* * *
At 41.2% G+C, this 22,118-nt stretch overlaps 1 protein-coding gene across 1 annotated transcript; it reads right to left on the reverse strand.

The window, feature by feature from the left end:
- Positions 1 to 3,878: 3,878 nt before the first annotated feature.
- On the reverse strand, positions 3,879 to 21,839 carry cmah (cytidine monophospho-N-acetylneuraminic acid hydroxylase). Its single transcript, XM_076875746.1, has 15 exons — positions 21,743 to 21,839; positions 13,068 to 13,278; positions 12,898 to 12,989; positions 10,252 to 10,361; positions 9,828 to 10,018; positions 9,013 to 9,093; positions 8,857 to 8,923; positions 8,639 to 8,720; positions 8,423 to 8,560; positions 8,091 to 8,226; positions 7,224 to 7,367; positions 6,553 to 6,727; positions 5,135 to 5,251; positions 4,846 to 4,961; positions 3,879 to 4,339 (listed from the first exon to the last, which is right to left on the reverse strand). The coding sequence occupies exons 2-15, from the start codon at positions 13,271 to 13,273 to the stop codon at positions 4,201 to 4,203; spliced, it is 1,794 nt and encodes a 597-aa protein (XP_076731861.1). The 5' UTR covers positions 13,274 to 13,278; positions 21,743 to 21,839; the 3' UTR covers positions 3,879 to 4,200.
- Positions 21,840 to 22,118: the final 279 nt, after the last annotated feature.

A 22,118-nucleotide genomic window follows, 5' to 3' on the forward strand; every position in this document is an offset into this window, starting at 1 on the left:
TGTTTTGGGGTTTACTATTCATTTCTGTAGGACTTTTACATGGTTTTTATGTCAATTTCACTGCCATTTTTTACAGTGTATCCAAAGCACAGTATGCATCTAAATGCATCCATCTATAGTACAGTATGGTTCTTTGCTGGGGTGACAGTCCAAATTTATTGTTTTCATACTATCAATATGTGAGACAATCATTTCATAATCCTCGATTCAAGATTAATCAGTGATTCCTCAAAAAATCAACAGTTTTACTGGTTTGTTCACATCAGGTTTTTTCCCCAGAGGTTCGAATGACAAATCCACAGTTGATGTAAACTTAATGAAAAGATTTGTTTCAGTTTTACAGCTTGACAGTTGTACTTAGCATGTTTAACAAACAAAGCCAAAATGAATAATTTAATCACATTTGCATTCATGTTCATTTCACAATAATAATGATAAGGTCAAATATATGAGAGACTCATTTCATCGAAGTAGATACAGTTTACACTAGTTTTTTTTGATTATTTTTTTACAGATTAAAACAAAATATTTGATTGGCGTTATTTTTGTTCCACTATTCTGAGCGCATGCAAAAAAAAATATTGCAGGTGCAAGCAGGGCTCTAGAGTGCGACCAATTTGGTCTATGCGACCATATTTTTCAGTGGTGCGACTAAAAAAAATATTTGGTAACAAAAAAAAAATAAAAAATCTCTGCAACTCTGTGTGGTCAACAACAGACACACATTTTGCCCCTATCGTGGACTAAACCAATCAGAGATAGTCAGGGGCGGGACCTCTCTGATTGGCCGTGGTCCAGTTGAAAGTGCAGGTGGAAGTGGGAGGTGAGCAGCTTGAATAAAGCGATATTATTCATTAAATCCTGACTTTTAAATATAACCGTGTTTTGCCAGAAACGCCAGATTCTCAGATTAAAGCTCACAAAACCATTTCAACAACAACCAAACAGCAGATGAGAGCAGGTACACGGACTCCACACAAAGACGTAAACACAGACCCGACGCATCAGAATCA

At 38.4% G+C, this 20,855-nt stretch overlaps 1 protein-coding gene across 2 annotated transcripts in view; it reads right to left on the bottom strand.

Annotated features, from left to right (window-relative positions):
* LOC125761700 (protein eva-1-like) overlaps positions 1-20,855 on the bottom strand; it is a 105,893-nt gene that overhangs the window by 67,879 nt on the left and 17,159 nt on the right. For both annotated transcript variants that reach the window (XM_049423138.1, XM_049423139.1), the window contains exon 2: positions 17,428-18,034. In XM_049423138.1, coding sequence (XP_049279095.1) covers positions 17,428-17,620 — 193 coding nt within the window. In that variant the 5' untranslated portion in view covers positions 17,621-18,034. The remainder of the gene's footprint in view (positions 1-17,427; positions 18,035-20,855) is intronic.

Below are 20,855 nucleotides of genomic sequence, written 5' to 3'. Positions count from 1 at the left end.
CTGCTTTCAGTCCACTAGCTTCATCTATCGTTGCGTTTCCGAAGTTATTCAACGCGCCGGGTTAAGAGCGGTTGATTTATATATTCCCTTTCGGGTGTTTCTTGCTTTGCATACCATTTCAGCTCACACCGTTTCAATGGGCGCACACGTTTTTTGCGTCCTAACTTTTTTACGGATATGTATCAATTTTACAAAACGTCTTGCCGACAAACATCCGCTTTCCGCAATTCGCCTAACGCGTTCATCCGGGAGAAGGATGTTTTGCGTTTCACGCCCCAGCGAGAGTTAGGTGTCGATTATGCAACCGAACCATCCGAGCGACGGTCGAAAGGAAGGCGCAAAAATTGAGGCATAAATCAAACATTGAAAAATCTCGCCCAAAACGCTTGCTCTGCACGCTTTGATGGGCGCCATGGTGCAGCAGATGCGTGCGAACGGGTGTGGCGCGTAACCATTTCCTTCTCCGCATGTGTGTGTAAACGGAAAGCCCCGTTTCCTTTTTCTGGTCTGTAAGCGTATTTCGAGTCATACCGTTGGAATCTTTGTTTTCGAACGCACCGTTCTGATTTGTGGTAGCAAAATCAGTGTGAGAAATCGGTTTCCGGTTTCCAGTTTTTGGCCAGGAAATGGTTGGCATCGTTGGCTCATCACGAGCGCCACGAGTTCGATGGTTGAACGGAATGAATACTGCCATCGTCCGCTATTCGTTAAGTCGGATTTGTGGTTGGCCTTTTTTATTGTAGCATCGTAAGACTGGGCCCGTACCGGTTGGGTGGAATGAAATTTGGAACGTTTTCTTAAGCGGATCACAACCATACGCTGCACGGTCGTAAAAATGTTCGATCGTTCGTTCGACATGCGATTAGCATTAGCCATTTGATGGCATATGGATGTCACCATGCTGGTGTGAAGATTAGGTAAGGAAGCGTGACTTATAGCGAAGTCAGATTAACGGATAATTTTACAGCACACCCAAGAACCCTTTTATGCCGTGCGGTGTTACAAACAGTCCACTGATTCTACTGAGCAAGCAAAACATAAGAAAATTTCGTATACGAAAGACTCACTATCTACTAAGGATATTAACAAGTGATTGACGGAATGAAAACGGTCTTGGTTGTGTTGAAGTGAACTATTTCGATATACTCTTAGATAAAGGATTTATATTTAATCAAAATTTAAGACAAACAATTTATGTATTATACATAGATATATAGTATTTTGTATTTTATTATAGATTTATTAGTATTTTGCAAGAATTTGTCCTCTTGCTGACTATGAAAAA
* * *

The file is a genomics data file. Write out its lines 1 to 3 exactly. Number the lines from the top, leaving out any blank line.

At 41.2% G+C, this 22,118-nt stretch overlaps 1 protein-coding gene across 1 annotated transcript; it reads right to left on the reverse strand.

The window, feature by feature from the left end:
- Positions 1 to 3,878: 3,878 nt before the first annotated feature.